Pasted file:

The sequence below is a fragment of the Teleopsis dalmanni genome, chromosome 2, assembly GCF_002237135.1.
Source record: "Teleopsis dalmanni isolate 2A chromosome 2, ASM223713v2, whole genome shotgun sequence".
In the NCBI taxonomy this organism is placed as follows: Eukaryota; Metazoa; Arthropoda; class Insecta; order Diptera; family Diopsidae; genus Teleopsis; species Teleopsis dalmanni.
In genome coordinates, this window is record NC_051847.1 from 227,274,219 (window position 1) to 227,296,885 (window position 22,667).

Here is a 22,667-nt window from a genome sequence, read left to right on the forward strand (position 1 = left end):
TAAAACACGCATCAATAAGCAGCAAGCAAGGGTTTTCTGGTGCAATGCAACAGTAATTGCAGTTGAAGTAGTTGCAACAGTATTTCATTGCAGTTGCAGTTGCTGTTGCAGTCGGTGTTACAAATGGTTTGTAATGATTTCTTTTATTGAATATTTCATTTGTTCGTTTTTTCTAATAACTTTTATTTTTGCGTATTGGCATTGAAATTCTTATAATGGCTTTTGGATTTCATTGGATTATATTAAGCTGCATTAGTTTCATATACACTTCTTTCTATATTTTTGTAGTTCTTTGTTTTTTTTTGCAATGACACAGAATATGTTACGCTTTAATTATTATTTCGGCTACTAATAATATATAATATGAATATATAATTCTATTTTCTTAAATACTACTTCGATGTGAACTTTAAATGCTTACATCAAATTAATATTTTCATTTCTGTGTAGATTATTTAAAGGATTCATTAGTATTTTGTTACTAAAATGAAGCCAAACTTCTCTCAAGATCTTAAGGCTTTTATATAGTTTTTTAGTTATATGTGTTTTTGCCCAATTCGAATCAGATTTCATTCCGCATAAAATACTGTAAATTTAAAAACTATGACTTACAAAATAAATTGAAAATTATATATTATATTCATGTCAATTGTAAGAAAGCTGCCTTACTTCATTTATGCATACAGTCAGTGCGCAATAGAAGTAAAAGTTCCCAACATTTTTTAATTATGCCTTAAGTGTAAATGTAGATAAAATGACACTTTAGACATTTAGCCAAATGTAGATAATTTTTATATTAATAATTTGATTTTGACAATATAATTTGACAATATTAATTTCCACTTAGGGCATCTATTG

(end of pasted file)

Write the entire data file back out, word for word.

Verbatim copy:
The sequence below is a fragment of the Teleopsis dalmanni genome, chromosome 2, assembly GCF_002237135.1.
Source record: "Teleopsis dalmanni isolate 2A chromosome 2, ASM223713v2, whole genome shotgun sequence".
In the NCBI taxonomy this organism is placed as follows: Eukaryota; Metazoa; Arthropoda; class Insecta; order Diptera; family Diopsidae; genus Teleopsis; species Teleopsis dalmanni.
In genome coordinates, this window is record NC_051847.1 from 227,274,219 (window position 1) to 227,296,885 (window position 22,667).

Here is a 22,667-nt window from a genome sequence, read left to right on the forward strand (position 1 = left end):
TAAAACACGCATCAATAAGCAGCAAGCAAGGGTTTTCTGGTGCAATGCAACAGTAATTGCAGTTGAAGTAGTTGCAACAGTATTTCATTGCAGTTGCAGTTGCTGTTGCAGTCGGTGTTACAAATGGTTTGTAATGATTTCTTTTATTGAATATTTCATTTGTTCGTTTTTTCTAATAACTTTTATTTTTGCGTATTGGCATTGAAATTCTTATAATGGCTTTTGGATTTCATTGGATTATATTAAGCTGCATTAGTTTCATATACACTTCTTTCTATATTTTTGTAGTTCTTTGTTTTTTTTTGCAATGACACAGAATATGTTACGCTTTAATTATTATTTCGGCTACTAATAATATATAATATGAATATATAATTCTATTTTCTTAAATACTACTTCGATGTGAACTTTAAATGCTTACATCAAATTAATATTTTCATTTCTGTGTAGATTATTTAAAGGATTCATTAGTATTTTGTTACTAAAATGAAGCCAAACTTCTCTCAAGATCTTAAGGCTTTTATATAGTTTTTTAGTTATATGTGTTTTTGCCCAATTCGAATCAGATTTCATTCCGCATAAAATACTGTAAATTTAAAAACTATGACTTACAAAATAAATTGAAAATTATATATTATATTCATGTCAATTGTAAGAAAGCTGCCTTACTTCATTTATGCATACAGTCAGTGCGCAATAGAAGTAAAAGTTCCCAACATTTTTTAATTATGCCTTAAGTGTAAATGTAGATAAAATGACACTTTAGACATTTAGCCAAATGTAGATAATTTTTATATTAATAATTTGATTTTGACAATATAATTTGACAATATTAATTTCCACTTAGGGCATCTATTG